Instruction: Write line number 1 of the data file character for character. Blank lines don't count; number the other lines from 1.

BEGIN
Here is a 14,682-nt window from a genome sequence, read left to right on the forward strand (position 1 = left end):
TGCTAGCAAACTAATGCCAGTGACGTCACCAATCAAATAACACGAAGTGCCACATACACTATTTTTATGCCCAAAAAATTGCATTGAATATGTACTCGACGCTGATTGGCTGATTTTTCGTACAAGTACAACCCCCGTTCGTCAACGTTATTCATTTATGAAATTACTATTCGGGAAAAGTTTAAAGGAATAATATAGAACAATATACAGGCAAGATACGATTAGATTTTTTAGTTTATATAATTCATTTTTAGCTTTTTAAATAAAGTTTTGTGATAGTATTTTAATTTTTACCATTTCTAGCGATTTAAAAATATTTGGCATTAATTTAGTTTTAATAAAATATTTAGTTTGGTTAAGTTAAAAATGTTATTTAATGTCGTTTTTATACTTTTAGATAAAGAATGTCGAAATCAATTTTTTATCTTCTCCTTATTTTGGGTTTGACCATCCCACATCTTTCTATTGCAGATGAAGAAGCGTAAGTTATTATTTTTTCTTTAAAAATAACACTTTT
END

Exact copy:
Here is a 14,682-nt window from a genome sequence, read left to right on the forward strand (position 1 = left end):